One of the most dishonest, yet most successful tactics of National in opposition was to rant on and on about the “Nanny state”. Here’s John Key fairly foaming at the mouth:
I’ve had nine years of being told what lightbulb I can screw into the house, what shower I can take, what food I can eat, what things I can do, what thoughts I am allowed to have.
Count them – five progressively stupider lies in one sentence! But it all gets taken seriously by the media, and the “Nanny state” meme does its damage. I must confess that it amuses me now to watch this meme turning on its master, and the growing horror of far right voters as they face the realisation that this government is a far bigger nanny than Labour ever was. In just a few short months National have stuck to their guns on Section 59 reform (Bravo!), want to ban cell phones for drivers, are planning revisions to alcohol limits, are regulating cold medication and other products, are banning certain kinds of chainsaws. Nanny is even reminding us to brush our teeth at night. Eventually even The Herald had to ask “Is National also guilty of ‘nanny-state’ policies?“. Umm, that would be a yes, yes they are.
The serious side to all this is that we might just switch off and stop paying attention to claims of state interference. That would be a disaster, because some kinds of interference are a lot more significant than others. Heads up people, here’s two current bills that we should really be taking seriously. Both were introduced by the last Labour government, both are (in my opinion) dangerously flawed, and both are being advanced by the current government (Simon Power). The first is the “Search and Surveillance Powers Bill”. While some of its aims make sense (there’s a balanced evaluation here) in other respects it goes too far. Concerns have been expressed by the Privacy Commissioner as reported in this morning’s Herald here, and are strongly stated in this summary:
Govt plans to increase surveillance powers
Activists say the Government’s plans to extend police powers of search and surveillance effectively lead New Zealand toward a police state – but the Government says the bill is aimed at improving powers to catch real criminals.
“Anybody who’s arrested or detained, police have the right to go an search their place without a warrant,” says activist Annemarie Thorby. “We are going down an extremely dangerous line in terms of democracy in this country,” says activist Graham Howell.
The bill is intended to enable police and regulators to catch criminals with more up-to-date techniques. It will see homes or businesses searched without a warrant. Police carrying out greater surveillance using any available technique, including searching computers without a warrant – and that means everything on the computer, not just what’s of initial interest, and it could be done remotely – effectively hacking. Also, people will be forced to answer questions, losing the right to silence.”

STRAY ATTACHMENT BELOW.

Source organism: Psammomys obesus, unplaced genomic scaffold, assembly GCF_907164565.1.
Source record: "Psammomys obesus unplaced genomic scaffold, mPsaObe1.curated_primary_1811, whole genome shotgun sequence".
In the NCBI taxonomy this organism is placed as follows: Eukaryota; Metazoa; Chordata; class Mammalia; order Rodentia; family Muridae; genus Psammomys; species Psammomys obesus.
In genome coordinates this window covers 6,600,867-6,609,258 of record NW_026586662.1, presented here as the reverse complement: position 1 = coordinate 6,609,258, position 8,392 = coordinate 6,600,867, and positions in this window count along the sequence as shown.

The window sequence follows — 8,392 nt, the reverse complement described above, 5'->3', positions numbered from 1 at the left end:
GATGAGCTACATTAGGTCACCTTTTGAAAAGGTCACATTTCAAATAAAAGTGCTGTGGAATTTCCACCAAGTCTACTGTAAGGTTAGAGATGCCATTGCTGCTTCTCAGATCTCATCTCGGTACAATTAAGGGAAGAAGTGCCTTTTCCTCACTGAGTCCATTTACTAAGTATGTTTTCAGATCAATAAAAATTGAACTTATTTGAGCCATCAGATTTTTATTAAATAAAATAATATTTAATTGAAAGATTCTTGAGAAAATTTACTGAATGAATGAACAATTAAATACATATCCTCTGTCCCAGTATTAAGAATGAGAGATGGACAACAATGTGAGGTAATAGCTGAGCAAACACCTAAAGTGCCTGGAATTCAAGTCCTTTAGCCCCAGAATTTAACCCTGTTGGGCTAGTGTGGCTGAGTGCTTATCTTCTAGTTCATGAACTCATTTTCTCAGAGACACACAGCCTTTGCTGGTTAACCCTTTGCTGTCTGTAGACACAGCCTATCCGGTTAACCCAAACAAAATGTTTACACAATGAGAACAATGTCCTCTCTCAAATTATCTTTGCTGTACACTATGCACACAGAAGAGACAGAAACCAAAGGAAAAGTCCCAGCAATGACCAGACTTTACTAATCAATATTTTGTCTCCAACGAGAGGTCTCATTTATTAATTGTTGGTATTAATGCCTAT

The second bill is the “Criminal Investigations (Bodily Samples) Amendment Bill”, described by Labour MP Charles Chauvel at Red Alert here:
Parliament is in the process of passing the Criminal Investigations (Bodily Samples) Amendment Bill. It would allow the Police to take DNA samples when they arrest anyone.
I can see the possibilities for better crime prevention in this proposal. But I’m troubled by the lack of any checks and balances in the Bill. A similar English law was set aside by the European Cout of Human Rights on that ground, and the Attorney-General has certified that the NZ Bill breaches the NZ Bill of Rights Act.
I put an amendment up tonight, further to a Labour caucus resolution, that would have required the Police to get a warrant before taking DNA. … The Greens, Progressives and Maori Party voted with Labour for the amendment. Peter Dunne voted against. So did ACT (so much for being ‘the liberal party’). And so did the Nats, without really bothering to say why. I guess they think it will play well out in talkbackland. … Not a good day for civil liberties.
It is great to see that Labour recognised the problems with the second bill and tried to address them. National blocked that effort and is proceeding with the flawed bill! Labour must now acknowledge the problems with the first bill and move to fix that too. Will National once again ignore feedback and ram this through? Will National bring us warrantless surveillance and DNA sampling, and take away the right to silence? After all their hypocritical posturing about the Nanny state, will National bring us the Surveillance state instead? Those of you who voted for National – was this what you wanted? If not, what are you going to do about it?